Free WiFi is common everywhere however, it comes with a fair share of security concerns. Recently, Nepal Police issued a request to the public not to use free WiFi for online transactions over security risks. The law enforcement agency released a notice on Facebook urging the public to stay alert while performing online payments and fund transfers while using public WiFi hotspots which are suspected of security breaches and data theft. In this post, we discuss in length what the risks are in using public WiFi networks and how to maximize our safety using them.
Risk of using free WiFi
These days, it’s unsurprising to find free WiFi networks in many crowded areas, especially in coffee shops, cinemas, busy streets, etc. ISPs and companies also provide WiFi hotspots to facilitate free-of-cost connectivity for their customers on the go. But what is noteworthy is that free WiFi comes with equally reasonable concerns. As compared to internet service providers’ (ISPs) service for residential and enterprise subscribers, free WiFi may not be equipped with the maximum possible security. Even individuals offer free WiFi hotspots to easily lure unsuspecting users into using their rogue network and giveaway crucial sensitive information.
Free WiFi hotspot users can run the risk of falling prey to possible hackers and tech enthusiasts leading up to losing their personal and private data. These WiFi hotspots lack encryption and safety measures that keep user data privacy at its core. Without knowing, users may divulge login credentials for social media platforms, mobile banking services, and various digital services. A hacker may be able to peek into all your internet activity, browsing history, passwords, and information transacted through your mobile phone, laptop, etc. in real-time or save them for use later. The hacker also targets credit and debit card information to extract the money through the victims’ accounts.
How to use public WiFi safely?
Cyberattackers use discreet methods to catch innocent users to reveal their data on the internet. There are some ways, you can maximize your safety using free WiFi in public. Here are some of the best tips to use public WiFi hotspot safely:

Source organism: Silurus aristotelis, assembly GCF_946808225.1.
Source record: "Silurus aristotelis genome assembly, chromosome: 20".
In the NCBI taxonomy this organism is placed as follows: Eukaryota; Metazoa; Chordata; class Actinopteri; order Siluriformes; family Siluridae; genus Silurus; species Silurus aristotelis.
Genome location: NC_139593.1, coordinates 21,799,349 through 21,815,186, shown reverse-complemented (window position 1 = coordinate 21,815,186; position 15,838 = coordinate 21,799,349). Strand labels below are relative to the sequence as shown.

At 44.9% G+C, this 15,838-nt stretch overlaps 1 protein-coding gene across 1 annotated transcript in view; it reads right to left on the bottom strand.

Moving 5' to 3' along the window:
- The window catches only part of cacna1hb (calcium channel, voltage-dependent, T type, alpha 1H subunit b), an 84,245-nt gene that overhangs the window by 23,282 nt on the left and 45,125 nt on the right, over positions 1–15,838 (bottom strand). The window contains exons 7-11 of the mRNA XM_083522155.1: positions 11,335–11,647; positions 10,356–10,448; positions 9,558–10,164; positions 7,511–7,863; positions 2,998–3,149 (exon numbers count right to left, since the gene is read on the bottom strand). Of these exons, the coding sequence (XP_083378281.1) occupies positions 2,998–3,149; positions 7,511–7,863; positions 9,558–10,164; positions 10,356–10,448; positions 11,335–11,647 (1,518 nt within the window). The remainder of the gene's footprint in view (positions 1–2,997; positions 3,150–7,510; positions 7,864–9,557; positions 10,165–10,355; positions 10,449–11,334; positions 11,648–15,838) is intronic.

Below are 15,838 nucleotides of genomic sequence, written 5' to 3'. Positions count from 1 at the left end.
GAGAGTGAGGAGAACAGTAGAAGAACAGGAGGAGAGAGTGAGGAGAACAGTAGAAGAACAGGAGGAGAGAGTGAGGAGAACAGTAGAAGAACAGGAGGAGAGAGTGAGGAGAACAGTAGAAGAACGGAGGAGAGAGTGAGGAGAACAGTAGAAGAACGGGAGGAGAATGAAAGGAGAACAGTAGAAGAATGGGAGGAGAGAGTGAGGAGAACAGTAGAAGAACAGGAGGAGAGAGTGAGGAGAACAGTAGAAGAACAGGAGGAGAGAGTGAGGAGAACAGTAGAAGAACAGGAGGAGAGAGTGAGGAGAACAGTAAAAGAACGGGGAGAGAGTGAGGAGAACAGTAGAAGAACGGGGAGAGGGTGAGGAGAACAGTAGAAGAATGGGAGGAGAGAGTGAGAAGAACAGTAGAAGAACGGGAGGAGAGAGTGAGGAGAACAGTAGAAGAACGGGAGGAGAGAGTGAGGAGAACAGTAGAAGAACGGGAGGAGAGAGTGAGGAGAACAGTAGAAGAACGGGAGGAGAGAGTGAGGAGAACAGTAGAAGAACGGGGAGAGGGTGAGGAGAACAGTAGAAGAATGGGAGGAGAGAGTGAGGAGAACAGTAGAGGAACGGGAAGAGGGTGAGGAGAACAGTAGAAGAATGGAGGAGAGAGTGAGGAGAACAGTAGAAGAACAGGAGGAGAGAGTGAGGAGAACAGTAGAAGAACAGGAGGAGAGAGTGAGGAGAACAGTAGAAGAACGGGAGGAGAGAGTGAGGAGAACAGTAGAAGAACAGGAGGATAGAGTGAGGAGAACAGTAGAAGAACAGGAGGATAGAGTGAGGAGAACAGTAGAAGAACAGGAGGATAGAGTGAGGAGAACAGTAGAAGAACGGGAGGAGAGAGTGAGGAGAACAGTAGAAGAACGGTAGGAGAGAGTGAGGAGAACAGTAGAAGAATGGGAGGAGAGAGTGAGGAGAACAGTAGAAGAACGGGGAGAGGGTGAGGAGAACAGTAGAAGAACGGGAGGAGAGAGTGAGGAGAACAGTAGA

- Only use legitimate WiFi hotspots: First thing first, always ensure that the WiFi hotspot you are using is legitimate. Although ISPs and service providers offer hotspots in many crowded areas such as WorldLink WiFi hotspots, you may have to be careful in regards to your private data. While ISPs like WorldLink ensure all the safety compliance, many are connected to free WiFi networks including the rogue ones. So, it’s possible that those users might have a motif on your private data. So, although the ISPs-provided WiFi hotspots are authentic, you should be cautious enough in uploading and sharing your personal data while being connected in the public. To use its WiFi hotspots, WorldLink requires you to log in with a particular password to indicate that you are a rightful customer. It’s a good practice to discourage any sort of misuse and illegitimate activities.
- Don’t share important files over free WiFi networks: Due to the likelihood of security vulnerabilities and risks, it’s suggested that you never share your important files while connected to free WiFi networks. A rogue scammer could be peeking into your personal information without you being aware of it. So, restrain yourself from sending your personal photos, and videos, or log in to social media or financial apps when you are on a public WiFi network. Preferably, if you have data packs, use them to connect and share your crucial personal data while outside. At home, you can use your own WiFi network if applicable.
- Use websites with secure websites (https): It’s best that you go to websites that use secure protocols. To make it easier, ensure the website includes HTTPS (Hypertext Transfer Protocol Secure) at the beginning of its name. The “s” stands for secure. It’s more secure than websites that use HTTP only.